It's naive to think that the digital age will magically remedy stupidity. We need better schools as well as a renewed commitment to reason and scientific rigor so that people can distinguish knowledge from garbage. The Web is not an obstacle in this project. It's an unparalleled tool for generating, finding, and sharing sound information. What's moronic is to assume that it hurts us more than it helps.
From Scott Rosenberg in WordYard -
... Carr makes a better Net skeptic than most of the competition. There’s none of Andrew Keen’s grandstanding hyperbole, Lee Siegel’s self-serving pugnacity, Mark Helprin’s overheated fustian. I found interesting pointers and references in nearly every chapter (though I wished they’d been linked!). But the deeper you read into Carr, the clearer it becomes that his animus against the Internet is really just a commonplace “things ain’t what they used to be” complaint.
For all its scientific trappings and rhetorical aplomb, The Shallows turns out to be less of a work of digital-age analysis than a requiem for some lost ideal of literacy. The loss, it seems, has already taken place; the book is shot through with a nostalgic ache. It presents old-fashioned reading as a lucky break in human development, unnatural, hard-won, and so fragile that a few years of Web publishing threaten to wipe out three millennia of intellectual progress.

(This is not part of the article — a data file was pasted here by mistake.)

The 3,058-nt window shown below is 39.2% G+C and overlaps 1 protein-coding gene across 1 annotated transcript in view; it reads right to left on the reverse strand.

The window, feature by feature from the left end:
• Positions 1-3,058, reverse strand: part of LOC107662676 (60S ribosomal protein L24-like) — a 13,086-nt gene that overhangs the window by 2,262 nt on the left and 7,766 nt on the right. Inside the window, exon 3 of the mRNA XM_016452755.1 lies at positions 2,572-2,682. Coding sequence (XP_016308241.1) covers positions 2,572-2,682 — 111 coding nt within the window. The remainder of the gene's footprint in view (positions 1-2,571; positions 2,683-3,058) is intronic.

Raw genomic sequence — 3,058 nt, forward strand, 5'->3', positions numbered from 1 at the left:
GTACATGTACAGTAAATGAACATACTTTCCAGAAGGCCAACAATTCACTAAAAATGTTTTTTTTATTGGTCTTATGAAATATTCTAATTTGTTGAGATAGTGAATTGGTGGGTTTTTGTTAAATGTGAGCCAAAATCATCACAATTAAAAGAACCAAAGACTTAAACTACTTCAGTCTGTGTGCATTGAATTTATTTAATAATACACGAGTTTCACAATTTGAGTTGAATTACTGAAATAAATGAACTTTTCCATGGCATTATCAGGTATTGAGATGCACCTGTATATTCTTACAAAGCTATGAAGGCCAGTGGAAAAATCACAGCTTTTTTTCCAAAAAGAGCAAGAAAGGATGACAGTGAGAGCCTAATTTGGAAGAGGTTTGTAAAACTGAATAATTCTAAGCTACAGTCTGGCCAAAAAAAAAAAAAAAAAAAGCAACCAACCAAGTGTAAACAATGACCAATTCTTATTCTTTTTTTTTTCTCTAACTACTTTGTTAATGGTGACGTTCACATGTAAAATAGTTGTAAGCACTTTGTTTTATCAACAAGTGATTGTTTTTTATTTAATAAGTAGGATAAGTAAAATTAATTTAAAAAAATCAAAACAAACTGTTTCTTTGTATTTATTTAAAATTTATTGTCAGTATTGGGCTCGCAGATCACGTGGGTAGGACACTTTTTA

This places Carr’s book squarely in the “going to hell in a handbasket” school of criticism. In this genre, cultural norms and styles revered in the critic’s youth are imperiled by some insidious new force — the Lindy hop or the twist or the lambada; Jews or Catholics or Muslims; nihilism or communism or relativism; radio or television or the Web.
Over time, this perspective forms an infinite regression of dismissal ...